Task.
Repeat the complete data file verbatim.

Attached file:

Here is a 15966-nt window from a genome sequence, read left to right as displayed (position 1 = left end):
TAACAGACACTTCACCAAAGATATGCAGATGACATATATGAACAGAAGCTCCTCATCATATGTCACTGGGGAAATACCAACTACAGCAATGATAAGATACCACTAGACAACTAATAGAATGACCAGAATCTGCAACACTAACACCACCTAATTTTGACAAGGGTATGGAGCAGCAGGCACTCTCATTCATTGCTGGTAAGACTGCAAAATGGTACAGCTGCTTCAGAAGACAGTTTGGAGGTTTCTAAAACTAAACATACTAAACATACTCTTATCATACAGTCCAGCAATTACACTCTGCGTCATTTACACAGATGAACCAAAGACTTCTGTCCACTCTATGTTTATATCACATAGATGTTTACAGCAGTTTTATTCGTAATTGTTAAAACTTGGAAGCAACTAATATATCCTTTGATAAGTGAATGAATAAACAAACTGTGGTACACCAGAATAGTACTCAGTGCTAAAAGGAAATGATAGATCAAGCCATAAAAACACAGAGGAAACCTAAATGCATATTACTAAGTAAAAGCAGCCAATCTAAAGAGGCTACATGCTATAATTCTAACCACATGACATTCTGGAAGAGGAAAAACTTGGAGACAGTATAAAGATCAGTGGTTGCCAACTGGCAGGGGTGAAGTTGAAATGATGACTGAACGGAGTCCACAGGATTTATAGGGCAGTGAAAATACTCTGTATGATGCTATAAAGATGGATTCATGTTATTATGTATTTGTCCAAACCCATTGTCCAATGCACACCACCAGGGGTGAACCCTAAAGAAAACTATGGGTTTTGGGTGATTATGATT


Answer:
Here is a 15966-nt window from a genome sequence, read left to right as displayed (position 1 = left end):
TAACAGACACTTCACCAAAGATATGCAGATGACATATATGAACAGAAGCTCCTCATCATATGTCACTGGGGAAATACCAACTACAGCAATGATAAGATACCACTAGACAACTAATAGAATGACCAGAATCTGCAACACTAACACCACCTAATTTTGACAAGGGTATGGAGCAGCAGGCACTCTCATTCATTGCTGGTAAGACTGCAAAATGGTACAGCTGCTTCAGAAGACAGTTTGGAGGTTTCTAAAACTAAACATACTAAACATACTCTTATCATACAGTCCAGCAATTACACTCTGCGTCATTTACACAGATGAACCAAAGACTTCTGTCCACTCTATGTTTATATCACATAGATGTTTACAGCAGTTTTATTCGTAATTGTTAAAACTTGGAAGCAACTAATATATCCTTTGATAAGTGAATGAATAAACAAACTGTGGTACACCAGAATAGTACTCAGTGCTAAAAGGAAATGATAGATCAAGCCATAAAAACACAGAGGAAACCTAAATGCATATTACTAAGTAAAAGCAGCCAATCTAAAGAGGCTACATGCTATAATTCTAACCACATGACATTCTGGAAGAGGAAAAACTTGGAGACAGTATAAAGATCAGTGGTTGCCAACTGGCAGGGGTGAAGTTGAAATGATGACTGAACGGAGTCCACAGGATTTATAGGGCAGTGAAAATACTCTGTATGATGCTATAAAGATGGATTCATGTTATTATGTATTTGTCCAAACCCATTGTCCAATGCACACCACCAGGGGTGAACCCTAAAGAAAACTATGGGTTTTGGGTGATTATGATT